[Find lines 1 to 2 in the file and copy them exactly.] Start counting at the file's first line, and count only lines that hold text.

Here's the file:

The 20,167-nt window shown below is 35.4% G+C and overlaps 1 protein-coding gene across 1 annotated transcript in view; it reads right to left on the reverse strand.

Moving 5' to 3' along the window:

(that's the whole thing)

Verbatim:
The 20,167-nt window shown below is 35.4% G+C and overlaps 1 protein-coding gene across 1 annotated transcript in view; it reads right to left on the reverse strand.

Moving 5' to 3' along the window: